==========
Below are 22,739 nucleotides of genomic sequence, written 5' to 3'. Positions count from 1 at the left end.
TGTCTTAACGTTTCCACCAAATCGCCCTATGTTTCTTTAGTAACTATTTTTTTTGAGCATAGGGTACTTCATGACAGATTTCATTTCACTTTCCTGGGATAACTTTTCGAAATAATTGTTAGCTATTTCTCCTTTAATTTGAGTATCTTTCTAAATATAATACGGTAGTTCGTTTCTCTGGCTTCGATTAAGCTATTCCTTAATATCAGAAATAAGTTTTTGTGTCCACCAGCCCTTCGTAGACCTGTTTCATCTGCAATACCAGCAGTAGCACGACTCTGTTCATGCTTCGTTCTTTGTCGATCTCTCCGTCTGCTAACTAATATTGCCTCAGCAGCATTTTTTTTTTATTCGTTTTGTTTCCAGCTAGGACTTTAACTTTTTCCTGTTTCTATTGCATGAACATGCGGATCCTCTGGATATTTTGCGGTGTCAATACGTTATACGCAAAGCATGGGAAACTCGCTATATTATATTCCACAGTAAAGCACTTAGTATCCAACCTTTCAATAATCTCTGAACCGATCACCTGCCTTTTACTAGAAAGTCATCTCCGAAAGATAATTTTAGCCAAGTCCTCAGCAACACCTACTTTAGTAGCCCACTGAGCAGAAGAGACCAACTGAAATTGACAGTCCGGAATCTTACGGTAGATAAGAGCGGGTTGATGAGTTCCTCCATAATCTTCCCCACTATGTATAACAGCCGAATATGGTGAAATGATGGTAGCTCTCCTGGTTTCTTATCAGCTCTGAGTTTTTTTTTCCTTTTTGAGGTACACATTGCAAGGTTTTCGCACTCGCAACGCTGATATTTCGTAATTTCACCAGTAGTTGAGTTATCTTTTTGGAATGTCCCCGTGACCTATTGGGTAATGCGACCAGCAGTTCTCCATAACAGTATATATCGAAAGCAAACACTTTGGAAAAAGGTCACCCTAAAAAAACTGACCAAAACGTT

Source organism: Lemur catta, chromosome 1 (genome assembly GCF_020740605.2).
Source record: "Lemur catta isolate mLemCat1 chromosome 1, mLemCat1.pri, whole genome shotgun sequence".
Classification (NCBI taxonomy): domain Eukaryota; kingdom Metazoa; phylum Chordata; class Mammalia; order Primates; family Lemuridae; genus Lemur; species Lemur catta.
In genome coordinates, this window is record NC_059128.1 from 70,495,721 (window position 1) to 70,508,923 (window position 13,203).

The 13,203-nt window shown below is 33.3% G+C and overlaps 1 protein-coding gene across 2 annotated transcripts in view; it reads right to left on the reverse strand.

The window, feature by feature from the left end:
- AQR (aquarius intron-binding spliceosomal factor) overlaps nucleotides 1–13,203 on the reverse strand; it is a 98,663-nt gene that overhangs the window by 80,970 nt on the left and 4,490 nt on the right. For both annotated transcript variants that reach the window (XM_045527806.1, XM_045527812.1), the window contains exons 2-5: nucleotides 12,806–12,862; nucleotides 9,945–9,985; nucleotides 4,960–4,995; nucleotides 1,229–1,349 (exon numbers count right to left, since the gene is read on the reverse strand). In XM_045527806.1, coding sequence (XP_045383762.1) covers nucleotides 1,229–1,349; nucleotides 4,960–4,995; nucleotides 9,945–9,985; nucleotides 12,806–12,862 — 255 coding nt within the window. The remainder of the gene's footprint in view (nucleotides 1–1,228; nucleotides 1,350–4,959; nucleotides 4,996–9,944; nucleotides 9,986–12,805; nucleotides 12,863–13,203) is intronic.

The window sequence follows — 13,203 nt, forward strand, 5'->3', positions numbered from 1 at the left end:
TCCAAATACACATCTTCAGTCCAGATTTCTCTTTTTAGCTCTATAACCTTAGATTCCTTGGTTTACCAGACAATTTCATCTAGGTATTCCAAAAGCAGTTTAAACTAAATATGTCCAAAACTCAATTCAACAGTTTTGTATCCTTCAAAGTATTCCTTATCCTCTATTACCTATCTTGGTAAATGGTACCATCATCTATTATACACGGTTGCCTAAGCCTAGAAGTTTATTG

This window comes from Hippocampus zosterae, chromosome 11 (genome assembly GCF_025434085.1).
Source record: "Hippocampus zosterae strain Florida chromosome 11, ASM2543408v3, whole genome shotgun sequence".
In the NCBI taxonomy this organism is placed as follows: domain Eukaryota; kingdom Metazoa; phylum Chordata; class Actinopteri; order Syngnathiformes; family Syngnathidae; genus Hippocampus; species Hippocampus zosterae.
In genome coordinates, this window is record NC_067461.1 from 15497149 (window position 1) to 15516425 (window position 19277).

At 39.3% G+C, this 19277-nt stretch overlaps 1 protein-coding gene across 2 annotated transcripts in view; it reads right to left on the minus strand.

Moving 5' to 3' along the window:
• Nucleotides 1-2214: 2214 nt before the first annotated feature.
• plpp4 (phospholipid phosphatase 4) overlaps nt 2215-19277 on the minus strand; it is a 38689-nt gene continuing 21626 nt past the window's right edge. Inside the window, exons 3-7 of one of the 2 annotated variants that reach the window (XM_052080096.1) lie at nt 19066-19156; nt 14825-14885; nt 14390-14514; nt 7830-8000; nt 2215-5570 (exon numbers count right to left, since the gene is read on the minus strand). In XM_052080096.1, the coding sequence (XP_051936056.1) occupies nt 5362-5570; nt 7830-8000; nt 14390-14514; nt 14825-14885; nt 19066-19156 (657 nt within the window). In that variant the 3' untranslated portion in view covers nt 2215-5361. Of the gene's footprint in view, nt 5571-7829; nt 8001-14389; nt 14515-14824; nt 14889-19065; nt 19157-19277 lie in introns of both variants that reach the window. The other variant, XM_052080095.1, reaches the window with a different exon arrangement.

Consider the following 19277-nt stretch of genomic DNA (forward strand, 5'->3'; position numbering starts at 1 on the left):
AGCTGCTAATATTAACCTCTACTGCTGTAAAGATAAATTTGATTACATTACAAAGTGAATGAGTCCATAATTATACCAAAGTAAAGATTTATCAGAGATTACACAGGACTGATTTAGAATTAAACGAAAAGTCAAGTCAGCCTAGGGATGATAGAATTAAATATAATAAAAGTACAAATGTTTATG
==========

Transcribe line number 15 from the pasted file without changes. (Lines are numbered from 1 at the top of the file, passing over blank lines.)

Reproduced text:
In genome coordinates, this window is record NC_067461.1 from 15497149 (window position 1) to 15516425 (window position 19277).